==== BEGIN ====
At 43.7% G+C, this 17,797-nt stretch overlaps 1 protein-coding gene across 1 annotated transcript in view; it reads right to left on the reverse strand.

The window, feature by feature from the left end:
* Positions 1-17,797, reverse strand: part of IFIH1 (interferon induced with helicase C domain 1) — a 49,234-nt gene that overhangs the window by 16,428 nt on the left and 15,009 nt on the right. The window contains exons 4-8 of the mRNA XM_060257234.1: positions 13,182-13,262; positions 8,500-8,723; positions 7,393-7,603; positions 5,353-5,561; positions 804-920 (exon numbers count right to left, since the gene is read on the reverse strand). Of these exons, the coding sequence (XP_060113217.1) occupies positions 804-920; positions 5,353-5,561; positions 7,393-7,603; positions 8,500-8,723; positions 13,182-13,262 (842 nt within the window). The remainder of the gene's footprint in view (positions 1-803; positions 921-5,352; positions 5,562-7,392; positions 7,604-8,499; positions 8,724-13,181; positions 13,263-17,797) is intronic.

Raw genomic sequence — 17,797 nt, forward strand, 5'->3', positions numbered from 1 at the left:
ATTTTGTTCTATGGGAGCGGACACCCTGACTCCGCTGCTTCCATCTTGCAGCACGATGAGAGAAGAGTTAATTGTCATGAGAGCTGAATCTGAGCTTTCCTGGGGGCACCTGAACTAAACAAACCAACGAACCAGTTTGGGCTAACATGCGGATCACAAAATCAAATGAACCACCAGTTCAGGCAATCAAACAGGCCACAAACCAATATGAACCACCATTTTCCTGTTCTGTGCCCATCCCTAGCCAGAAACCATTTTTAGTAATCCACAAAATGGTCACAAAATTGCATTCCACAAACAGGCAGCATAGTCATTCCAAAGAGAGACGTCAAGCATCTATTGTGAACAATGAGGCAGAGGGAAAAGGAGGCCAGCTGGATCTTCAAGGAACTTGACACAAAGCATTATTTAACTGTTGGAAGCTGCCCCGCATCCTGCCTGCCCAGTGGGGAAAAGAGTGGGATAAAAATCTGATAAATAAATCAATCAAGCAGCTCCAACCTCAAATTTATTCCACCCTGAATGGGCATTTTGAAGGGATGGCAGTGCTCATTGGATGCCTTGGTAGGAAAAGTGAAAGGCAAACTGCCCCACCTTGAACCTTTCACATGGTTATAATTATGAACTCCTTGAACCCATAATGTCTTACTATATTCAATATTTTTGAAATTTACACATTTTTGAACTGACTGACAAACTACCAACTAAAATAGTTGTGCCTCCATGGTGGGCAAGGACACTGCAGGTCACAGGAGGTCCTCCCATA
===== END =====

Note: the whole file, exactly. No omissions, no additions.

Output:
At 43.7% G+C, this 17,797-nt stretch overlaps 1 protein-coding gene across 1 annotated transcript in view; it reads right to left on the reverse strand.

The window, feature by feature from the left end:
* Positions 1-17,797, reverse strand: part of IFIH1 (interferon induced with helicase C domain 1) — a 49,234-nt gene that overhangs the window by 16,428 nt on the left and 15,009 nt on the right. The window contains exons 4-8 of the mRNA XM_060257234.1: positions 13,182-13,262; positions 8,500-8,723; positions 7,393-7,603; positions 5,353-5,561; positions 804-920 (exon numbers count right to left, since the gene is read on the reverse strand). Of these exons, the coding sequence (XP_060113217.1) occupies positions 804-920; positions 5,353-5,561; positions 7,393-7,603; positions 8,500-8,723; positions 13,182-13,262 (842 nt within the window). The remainder of the gene's footprint in view (positions 1-803; positions 921-5,352; positions 5,562-7,392; positions 7,604-8,499; positions 8,724-13,181; positions 13,263-17,797) is intronic.

Raw genomic sequence — 17,797 nt, forward strand, 5'->3', positions numbered from 1 at the left:
ATTTTGTTCTATGGGAGCGGACACCCTGACTCCGCTGCTTCCATCTTGCAGCACGATGAGAGAAGAGTTAATTGTCATGAGAGCTGAATCTGAGCTTTCCTGGGGGCACCTGAACTAAACAAACCAACGAACCAGTTTGGGCTAACATGCGGATCACAAAATCAAATGAACCACCAGTTCAGGCAATCAAACAGGCCACAAACCAATATGAACCACCATTTTCCTGTTCTGTGCCCATCCCTAGCCAGAAACCATTTTTAGTAATCCACAAAATGGTCACAAAATTGCATTCCACAAACAGGCAGCATAGTCATTCCAAAGAGAGACGTCAAGCATCTATTGTGAACAATGAGGCAGAGGGAAAAGGAGGCCAGCTGGATCTTCAAGGAACTTGACACAAAGCATTATTTAACTGTTGGAAGCTGCCCCGCATCCTGCCTGCCCAGTGGGGAAAAGAGTGGGATAAAAATCTGATAAATAAATCAATCAAGCAGCTCCAACCTCAAATTTATTCCACCCTGAATGGGCATTTTGAAGGGATGGCAGTGCTCATTGGATGCCTTGGTAGGAAAAGTGAAAGGCAAACTGCCCCACCTTGAACCTTTCACATGGTTATAATTATGAACTCCTTGAACCCATAATGTCTTACTATATTCAATATTTTTGAAATTTACACATTTTTGAACTGACTGACAAACTACCAACTAAAATAGTTGTGCCTCCATGGTGGGCAAGGACACTGCAGGTCACAGGAGGTCCTCCCATA